del.icio.usdel.icio.us DiggDigg RedditReddit GoogleGoogle




Memory Foam Mattress Review
Newsletters :: SpaceDaily :: SpaceWar :: TerraDaily :: Energy Daily
XML Feeds :: Space News :: Earth News :: War News :: Solar Energy News





SOLAR SCIENCE
Scientists track solar 'tsunami' to measure sun's magnetic field
London (UPI) Jul 11, 2013
British astrophysicists report they've used a solar "tsunami" observed by U.S. and Japanese spacecraft to measure the sun's magnetic field. Solar tsunamis such as the one observed by NASA's Solar Dynamics Observatory and the Japanese Hinode spacecraft are produced by enormous explosions in the sun's atmosphere called coronal mass ejections that spew masses of particles into space while ... read more


SOLAR SCIENCE
Soviet Moon rover moved farther than thought

Scientist says Earth may once have been orbited by two moons

Dust hazard for Moon missions: scientists

NASA Seeks Information on Commercial Robotic Lunar Lander Capabilities

SOLAR SCIENCE
New Mars mission: in the Vikings' steps

Overhead View of Mars Rover 10 Years After Launch

Third Drive of Curiosity's Long Trek Covers 135 Feet

DNA-sequencing chip could be sent to Mars to search for signs of life

SOLAR SCIENCE
The Zero Gravity Coffee Cup

Outside View: Future science fiction

New Flight Projects Building Boasts First NASA Goddard 'Green' Roof

Technology Could Curtail Astronaut Conflict

SOLAR SCIENCE
Medical quarantine over for Shenzhou-10 astronauts

China's astronauts ready for longer missions

Chinese probe reaches record height in space travel

China's space tracking ship Yuanwang-5 berths at Jakarta for replenishment

SOLAR SCIENCE
Space Station ARISS Software Upgraded by Student For Students

Astronaut's helmet leak forces abrupt end to spacewalk

NASA puzzled as astronaut's helmet leak halts spacewalk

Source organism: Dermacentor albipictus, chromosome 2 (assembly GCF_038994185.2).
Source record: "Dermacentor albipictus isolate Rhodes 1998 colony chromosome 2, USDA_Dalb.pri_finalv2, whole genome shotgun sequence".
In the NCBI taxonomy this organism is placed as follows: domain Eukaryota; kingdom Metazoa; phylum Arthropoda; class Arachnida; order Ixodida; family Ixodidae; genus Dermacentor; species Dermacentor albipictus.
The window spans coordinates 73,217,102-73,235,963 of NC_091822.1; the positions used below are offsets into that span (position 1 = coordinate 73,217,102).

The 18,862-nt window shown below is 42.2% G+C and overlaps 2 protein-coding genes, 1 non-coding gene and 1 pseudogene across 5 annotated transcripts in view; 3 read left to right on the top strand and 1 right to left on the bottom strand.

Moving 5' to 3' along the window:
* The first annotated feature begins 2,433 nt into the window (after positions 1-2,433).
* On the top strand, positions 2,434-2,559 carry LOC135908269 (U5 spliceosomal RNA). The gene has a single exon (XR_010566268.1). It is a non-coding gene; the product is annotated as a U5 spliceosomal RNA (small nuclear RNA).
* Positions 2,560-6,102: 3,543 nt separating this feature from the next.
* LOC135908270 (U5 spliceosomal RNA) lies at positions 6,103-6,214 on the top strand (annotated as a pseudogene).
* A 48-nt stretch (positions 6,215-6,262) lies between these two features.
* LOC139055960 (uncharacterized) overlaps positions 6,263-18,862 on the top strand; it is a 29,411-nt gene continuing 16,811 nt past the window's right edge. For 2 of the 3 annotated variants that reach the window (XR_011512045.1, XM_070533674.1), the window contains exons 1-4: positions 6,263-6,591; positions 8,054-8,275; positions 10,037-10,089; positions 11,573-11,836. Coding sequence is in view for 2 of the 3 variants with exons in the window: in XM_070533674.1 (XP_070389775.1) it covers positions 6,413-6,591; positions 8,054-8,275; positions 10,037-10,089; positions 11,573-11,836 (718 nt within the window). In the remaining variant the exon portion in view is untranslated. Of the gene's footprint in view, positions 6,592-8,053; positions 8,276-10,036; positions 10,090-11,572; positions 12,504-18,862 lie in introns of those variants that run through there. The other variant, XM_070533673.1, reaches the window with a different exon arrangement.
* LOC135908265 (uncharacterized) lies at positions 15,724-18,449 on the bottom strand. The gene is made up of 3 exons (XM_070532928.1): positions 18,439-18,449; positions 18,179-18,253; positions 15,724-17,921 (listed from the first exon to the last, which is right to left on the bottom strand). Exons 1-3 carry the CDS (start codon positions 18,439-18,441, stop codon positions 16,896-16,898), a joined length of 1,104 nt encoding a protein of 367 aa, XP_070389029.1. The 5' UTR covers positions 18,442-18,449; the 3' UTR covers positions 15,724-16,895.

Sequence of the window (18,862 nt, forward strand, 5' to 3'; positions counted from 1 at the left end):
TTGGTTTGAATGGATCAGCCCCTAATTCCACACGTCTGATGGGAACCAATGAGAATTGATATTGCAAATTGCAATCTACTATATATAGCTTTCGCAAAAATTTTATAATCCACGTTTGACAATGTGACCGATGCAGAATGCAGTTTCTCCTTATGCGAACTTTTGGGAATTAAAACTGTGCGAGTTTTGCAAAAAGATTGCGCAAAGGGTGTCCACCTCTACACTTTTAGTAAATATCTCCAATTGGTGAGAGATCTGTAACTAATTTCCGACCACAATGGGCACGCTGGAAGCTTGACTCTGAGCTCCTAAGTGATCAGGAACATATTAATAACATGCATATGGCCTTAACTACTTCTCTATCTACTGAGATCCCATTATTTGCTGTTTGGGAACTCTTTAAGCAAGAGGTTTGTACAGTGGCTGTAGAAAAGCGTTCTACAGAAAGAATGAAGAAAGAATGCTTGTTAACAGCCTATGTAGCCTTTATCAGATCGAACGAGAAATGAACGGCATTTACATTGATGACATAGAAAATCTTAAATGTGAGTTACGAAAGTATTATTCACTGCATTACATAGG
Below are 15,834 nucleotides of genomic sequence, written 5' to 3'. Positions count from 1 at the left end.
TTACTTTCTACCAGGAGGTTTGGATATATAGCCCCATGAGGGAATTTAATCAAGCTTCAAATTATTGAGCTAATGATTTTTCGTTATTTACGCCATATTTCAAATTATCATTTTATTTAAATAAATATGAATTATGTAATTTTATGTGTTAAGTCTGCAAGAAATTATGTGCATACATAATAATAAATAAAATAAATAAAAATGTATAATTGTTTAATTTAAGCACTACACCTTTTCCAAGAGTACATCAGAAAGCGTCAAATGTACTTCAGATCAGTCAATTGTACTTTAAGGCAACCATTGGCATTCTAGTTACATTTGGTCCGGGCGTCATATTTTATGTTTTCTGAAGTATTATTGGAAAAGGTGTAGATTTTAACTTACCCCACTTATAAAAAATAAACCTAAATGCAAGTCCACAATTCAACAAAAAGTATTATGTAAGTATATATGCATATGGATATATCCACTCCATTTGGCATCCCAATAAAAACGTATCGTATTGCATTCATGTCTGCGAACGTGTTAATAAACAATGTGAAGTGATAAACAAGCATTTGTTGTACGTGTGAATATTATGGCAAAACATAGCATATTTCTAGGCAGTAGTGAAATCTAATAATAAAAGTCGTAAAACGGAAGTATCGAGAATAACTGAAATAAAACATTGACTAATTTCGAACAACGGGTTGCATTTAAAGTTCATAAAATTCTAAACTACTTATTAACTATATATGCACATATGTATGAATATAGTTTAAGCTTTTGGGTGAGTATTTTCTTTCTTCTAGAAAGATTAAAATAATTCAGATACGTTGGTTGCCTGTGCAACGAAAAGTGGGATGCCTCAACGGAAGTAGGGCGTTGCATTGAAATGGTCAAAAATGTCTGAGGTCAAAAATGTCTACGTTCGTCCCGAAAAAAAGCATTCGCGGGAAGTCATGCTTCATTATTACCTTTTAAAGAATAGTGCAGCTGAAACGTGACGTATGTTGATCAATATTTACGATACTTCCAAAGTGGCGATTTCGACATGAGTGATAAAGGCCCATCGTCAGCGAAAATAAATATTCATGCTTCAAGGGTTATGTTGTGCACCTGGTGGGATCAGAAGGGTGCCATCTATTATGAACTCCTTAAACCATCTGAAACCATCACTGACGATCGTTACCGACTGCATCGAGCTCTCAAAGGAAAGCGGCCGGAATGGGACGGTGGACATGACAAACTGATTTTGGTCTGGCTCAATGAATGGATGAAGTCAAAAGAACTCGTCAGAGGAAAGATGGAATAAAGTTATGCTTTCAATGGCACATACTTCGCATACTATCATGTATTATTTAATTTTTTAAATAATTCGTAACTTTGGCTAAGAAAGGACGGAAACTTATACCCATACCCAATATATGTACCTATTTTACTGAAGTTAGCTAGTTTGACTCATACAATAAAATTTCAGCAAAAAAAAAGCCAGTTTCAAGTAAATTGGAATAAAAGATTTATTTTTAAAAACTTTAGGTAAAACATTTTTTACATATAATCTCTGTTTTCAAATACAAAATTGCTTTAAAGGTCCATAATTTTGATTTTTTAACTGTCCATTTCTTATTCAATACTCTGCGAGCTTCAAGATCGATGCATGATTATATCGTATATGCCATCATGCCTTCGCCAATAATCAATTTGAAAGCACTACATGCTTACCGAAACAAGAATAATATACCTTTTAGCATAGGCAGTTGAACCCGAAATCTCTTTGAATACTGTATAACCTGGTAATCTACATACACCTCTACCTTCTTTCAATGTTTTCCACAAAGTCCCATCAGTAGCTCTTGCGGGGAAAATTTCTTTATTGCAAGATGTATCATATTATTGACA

Luca, the orbital repair man

SOLAR SCIENCE
Alphasat stacks up

ESA Signs Off On Baseline Configuration Of Ariane 6

Alphasat and INSAT 3D fueled for Ariane 5 heavy lift dual launch

Special group to be set up for inspecting production of Proton-M carrier rockets

SOLAR SCIENCE
UM Researchers Land NASA Grant to Search Space for Exoplanets

Disks Don't Need Planets to Make Patterns

Hubble Finds a Cobalt Blue Planet

Gaps in dust around stars may not indicate planets as many believe

SOLAR SCIENCE
Homemade 3D guns in US stir more buzz than bang

ASC Signal Doubles Mission Capabilities Across Its Satellite Antenna Line

Raytheon touts company developments

Surface porosity and wettability are key factors in boiling heat transfer




The content herein, unless otherwise known to be public domain, are Copyright 1995-2014 - Space Media Network. AFP, UPI and IANS news wire stories are copyright Agence France-Presse, United Press International and Indo-Asia News Service. ESA Portal Reports are copyright European Space Agency. All NASA sourced material is public domain. Additional copyrights may apply in whole or part to other bona fide parties. Advertising does not imply endorsement,agreement or approval of any opinions, statements or information provided by Space Media Network on any Web page published or hosted by Space Media Network. Privacy Statement